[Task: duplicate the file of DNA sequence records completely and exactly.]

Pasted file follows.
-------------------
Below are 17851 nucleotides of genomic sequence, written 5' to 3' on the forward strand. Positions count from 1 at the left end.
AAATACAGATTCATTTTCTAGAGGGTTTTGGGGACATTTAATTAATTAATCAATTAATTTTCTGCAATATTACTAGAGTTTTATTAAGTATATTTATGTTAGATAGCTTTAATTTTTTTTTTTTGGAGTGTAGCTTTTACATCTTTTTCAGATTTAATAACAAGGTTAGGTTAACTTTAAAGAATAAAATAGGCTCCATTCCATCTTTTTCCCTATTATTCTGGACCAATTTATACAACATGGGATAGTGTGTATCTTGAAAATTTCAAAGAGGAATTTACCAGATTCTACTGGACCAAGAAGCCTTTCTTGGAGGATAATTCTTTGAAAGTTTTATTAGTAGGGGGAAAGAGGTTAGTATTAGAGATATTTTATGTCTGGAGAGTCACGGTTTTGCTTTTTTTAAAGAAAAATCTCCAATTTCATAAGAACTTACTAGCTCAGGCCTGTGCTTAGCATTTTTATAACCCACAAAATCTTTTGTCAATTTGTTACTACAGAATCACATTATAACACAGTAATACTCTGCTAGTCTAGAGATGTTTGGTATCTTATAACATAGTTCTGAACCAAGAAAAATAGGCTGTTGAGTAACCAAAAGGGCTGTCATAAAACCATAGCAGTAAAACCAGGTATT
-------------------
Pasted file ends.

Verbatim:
Below are 17851 nucleotides of genomic sequence, written 5' to 3' on the forward strand. Positions count from 1 at the left end.
AAATACAGATTCATTTTCTAGAGGGTTTTGGGGACATTTAATTAATTAATCAATTAATTTTCTGCAATATTACTAGAGTTTTATTAAGTATATTTATGTTAGATAGCTTTAATTTTTTTTTTTTGGAGTGTAGCTTTTACATCTTTTTCAGATTTAATAACAAGGTTAGGTTAACTTTAAAGAATAAAATAGGCTCCATTCCATCTTTTTCCCTATTATTCTGGACCAATTTATACAACATGGGATAGTGTGTATCTTGAAAATTTCAAAGAGGAATTTACCAGATTCTACTGGACCAAGAAGCCTTTCTTGGAGGATAATTCTTTGAAAGTTTTATTAGTAGGGGGAAAGAGGTTAGTATTAGAGATATTTTATGTCTGGAGAGTCACGGTTTTGCTTTTTTTAAAGAAAAATCTCCAATTTCATAAGAACTTACTAGCTCAGGCCTGTGCTTAGCATTTTTATAACCCACAAAATCTTTTGTCAATTTGTTACTACAGAATCACATTATAACACAGTAATACTCTGCTAGTCTAGAGATGTTTGGTATCTTATAACATAGTTCTGAACCAAGAAAAATAGGCTGTTGAGTAACCAAAAGGGCTGTCATAAAACCATAGCAGTAAAACCAGGTATT